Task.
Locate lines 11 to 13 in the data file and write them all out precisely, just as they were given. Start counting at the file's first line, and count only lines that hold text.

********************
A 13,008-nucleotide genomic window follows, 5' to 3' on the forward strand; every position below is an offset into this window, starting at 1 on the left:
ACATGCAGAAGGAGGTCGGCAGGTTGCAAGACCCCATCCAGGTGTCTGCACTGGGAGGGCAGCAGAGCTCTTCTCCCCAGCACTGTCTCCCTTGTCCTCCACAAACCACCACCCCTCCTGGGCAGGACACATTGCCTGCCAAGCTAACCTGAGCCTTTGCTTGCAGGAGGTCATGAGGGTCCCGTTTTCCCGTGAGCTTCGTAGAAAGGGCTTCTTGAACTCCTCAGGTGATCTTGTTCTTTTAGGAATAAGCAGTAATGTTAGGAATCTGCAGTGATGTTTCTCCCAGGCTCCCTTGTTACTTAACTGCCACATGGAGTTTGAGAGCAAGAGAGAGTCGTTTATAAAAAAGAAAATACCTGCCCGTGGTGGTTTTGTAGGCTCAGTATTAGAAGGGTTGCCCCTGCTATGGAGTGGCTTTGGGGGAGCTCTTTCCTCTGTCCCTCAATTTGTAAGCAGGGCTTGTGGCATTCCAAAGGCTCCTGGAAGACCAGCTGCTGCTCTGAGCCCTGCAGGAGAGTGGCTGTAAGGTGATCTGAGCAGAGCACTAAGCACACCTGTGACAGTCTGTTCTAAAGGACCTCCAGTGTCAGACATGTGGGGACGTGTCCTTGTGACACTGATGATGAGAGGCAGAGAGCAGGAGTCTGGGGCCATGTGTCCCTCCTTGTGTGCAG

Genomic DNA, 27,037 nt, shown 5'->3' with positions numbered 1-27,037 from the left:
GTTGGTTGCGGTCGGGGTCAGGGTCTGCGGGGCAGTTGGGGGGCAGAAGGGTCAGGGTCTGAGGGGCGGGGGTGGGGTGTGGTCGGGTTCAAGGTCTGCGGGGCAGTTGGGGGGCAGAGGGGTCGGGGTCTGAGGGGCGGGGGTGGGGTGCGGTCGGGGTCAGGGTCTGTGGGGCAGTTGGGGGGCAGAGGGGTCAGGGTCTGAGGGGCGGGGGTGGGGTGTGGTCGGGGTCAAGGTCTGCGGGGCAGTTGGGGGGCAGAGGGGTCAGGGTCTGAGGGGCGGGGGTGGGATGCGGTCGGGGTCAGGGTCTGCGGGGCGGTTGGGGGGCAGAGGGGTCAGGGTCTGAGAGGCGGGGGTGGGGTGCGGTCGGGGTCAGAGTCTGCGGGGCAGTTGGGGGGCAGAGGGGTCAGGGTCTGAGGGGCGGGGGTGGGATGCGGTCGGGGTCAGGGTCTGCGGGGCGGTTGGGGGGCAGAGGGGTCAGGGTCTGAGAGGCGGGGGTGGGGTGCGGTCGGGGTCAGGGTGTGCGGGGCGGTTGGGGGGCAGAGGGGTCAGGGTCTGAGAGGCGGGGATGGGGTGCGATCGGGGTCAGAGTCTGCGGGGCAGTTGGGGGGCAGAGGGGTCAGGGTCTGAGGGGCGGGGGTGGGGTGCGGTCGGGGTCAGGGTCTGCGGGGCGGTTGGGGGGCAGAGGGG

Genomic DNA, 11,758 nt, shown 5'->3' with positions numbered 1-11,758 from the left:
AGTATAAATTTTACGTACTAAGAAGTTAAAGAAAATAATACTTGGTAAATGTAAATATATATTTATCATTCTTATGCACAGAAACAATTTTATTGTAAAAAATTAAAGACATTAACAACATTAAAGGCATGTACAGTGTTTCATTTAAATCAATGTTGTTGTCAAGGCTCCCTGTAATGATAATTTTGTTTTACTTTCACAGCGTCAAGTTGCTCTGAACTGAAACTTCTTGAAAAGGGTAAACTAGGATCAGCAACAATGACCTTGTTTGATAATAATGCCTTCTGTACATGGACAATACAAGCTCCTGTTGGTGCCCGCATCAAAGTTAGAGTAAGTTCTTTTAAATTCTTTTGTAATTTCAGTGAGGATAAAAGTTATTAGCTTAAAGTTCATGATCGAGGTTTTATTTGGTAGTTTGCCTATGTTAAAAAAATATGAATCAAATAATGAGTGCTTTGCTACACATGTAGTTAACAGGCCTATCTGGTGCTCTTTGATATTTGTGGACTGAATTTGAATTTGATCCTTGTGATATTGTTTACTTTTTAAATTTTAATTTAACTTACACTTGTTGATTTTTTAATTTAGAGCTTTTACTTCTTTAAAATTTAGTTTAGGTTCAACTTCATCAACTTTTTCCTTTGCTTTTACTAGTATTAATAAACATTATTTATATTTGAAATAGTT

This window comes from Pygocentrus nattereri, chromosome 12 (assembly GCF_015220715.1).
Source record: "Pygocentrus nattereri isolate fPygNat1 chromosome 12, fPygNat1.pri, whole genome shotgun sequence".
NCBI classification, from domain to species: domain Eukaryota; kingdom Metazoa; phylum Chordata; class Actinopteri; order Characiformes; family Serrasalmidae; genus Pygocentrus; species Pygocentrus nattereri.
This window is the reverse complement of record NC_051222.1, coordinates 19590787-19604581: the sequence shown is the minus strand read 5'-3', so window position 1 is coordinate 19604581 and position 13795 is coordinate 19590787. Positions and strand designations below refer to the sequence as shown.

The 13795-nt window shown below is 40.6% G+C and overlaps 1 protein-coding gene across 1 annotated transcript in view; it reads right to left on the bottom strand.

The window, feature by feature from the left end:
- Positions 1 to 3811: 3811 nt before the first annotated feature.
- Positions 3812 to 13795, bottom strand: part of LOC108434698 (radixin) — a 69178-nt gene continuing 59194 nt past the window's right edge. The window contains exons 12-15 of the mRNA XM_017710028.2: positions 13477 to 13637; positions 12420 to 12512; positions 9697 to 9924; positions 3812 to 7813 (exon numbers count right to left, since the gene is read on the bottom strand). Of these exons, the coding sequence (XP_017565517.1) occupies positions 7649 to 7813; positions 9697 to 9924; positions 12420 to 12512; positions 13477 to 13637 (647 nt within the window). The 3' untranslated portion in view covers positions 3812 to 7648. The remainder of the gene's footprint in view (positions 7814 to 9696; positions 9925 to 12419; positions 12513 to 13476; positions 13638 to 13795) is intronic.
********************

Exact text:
The 13795-nt window shown below is 40.6% G+C and overlaps 1 protein-coding gene across 1 annotated transcript in view; it reads right to left on the bottom strand.

The window, feature by feature from the left end:
- Positions 1 to 3811: 3811 nt before the first annotated feature.